There is no consistent trend in case findings, vaccination, and public restriction policies (mentioned by the stringency index here) during COVID-19 pandemic. More resource, technology and restriction policies should be applied considering the magnitude of cases, severity and high risk areas of transmission other than the economic rank of countries. More research collaboration and replication of effective policies are greatly important.

Limitations and future research

The present study has several strengths. First, this was a longitudinal study that contributed evidence that was not possible to obtain in previous cross-sectional studies. As the present study included data from > 100 countries, the present findings are likely globally generalizable but carefully. Second, to the best of our knowledge, the present study was the one of the earliest to identify the associations among COVID-19-related mortality and testing rates, positivity rate, and the stringency index at the global level. Based on our results, an application of these findings could be a formulation of policies to control the pandemic considering multiple factors like the GDP per capita, supply chain trends of logistics, individual and family protection protocols and supply of COVID-19 vaccines based on needs. Now, the pandemic seems to be resolved but it needs regular research and surveillance worldwide because available data are not sufficient to cope with the situation for the next stage or future pandemic. Moreover, it may help to enhance the health delivery system to cope possible future pandemic observing 2 year COVID-19 trend.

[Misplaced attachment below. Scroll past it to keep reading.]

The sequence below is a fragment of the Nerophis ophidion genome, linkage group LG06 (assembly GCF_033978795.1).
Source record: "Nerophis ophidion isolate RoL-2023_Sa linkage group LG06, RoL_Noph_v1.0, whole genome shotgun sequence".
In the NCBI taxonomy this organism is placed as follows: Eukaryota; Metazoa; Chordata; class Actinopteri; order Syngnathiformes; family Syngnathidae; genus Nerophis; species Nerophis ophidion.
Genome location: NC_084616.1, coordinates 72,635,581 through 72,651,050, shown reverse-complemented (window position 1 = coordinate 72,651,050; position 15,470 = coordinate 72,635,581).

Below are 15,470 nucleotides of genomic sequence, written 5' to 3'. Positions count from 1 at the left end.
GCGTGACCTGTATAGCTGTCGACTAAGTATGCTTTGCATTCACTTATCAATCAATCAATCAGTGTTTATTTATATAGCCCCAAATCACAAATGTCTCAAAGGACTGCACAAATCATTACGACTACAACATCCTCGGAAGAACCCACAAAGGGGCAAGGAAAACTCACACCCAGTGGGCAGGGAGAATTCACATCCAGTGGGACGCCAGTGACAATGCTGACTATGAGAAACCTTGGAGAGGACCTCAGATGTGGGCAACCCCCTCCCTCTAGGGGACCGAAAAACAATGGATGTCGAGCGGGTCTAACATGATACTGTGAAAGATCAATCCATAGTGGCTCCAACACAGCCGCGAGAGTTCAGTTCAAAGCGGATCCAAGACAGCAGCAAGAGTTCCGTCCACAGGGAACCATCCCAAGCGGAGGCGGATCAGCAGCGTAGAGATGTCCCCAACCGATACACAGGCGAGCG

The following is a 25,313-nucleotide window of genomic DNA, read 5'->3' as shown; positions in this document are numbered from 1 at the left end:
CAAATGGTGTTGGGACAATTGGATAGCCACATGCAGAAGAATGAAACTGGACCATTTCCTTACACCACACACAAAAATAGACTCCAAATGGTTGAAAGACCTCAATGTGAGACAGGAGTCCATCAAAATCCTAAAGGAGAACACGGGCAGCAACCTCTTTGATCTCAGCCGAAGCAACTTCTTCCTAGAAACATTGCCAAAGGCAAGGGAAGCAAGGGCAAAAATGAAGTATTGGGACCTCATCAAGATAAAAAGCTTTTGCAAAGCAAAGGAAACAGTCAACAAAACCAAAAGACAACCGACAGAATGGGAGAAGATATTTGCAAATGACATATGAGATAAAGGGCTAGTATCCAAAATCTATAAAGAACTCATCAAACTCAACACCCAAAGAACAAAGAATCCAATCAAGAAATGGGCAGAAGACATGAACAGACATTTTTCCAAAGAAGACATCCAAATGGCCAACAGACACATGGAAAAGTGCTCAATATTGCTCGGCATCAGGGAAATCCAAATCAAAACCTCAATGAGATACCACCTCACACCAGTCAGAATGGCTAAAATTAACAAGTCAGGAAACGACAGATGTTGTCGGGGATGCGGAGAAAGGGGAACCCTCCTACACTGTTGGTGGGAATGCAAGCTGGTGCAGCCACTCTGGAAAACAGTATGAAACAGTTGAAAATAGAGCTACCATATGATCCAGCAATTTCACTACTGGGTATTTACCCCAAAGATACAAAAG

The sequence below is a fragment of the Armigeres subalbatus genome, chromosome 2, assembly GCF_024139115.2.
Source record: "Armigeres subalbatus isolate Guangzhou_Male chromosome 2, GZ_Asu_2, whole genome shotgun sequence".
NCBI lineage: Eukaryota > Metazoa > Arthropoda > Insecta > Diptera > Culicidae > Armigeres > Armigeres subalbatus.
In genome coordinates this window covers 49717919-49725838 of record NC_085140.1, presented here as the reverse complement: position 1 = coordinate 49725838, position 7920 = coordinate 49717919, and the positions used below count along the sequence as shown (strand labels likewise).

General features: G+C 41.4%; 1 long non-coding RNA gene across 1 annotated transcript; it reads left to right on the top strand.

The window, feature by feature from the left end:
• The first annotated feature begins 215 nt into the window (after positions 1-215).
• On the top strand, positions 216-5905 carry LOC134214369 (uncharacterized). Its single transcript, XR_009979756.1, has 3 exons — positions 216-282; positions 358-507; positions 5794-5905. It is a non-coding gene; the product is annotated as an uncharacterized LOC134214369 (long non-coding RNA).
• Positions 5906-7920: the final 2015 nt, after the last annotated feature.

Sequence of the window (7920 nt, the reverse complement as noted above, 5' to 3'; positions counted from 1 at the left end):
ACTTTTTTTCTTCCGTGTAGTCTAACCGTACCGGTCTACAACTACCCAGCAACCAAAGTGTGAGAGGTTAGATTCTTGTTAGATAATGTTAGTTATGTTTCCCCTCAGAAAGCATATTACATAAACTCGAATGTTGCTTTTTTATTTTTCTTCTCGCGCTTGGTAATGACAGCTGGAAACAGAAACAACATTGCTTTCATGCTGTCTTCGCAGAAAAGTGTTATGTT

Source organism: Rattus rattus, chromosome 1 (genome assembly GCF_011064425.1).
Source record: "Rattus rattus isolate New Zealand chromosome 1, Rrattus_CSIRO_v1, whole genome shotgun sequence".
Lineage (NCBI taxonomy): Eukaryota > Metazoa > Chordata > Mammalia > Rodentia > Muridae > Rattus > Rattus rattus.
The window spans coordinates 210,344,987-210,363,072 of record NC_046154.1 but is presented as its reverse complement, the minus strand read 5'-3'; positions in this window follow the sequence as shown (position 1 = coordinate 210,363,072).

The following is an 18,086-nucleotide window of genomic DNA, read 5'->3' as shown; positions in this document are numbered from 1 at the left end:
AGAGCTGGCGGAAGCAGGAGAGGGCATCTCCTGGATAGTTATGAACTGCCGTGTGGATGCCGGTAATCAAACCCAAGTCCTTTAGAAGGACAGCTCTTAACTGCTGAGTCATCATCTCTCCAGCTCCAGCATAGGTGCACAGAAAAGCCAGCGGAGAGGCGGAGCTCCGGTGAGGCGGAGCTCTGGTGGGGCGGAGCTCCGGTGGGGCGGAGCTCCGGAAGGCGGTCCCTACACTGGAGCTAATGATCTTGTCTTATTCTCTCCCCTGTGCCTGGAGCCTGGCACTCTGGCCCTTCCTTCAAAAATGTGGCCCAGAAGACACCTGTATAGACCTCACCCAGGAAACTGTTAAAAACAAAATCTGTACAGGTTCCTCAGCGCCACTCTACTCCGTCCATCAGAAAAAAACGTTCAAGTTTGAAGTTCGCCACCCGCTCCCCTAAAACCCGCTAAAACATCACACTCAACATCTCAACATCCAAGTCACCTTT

The present study has some limitations. One of the important limitations is that it is inherently difficult to compare countries globally given that there are significant contextual variations in which policies are implemented. Take-up rates of these policies may also affect the effectiveness of these policies. Similarly, this longitudinal study performed analyses with a day as a time unit. Consequently, population age and density, which may affect mortality rate estimates, were not considered in the present study. Second, the present study used data acquired from several sources. The most important limitation of this study is that the political system, enabler or a barrier in taken population level decisions and how these decisions are followed up. The timing of decisions taken for public restriction, it’s monitoring and strictly follow up influence the outcome of COVID-19 trend. Finally, different stages of the pandemic may have followed distinct patterns; in particular, our findings are data from a period when vaccines are not yet widely distributed worldwide, and vaccine effects are not considered.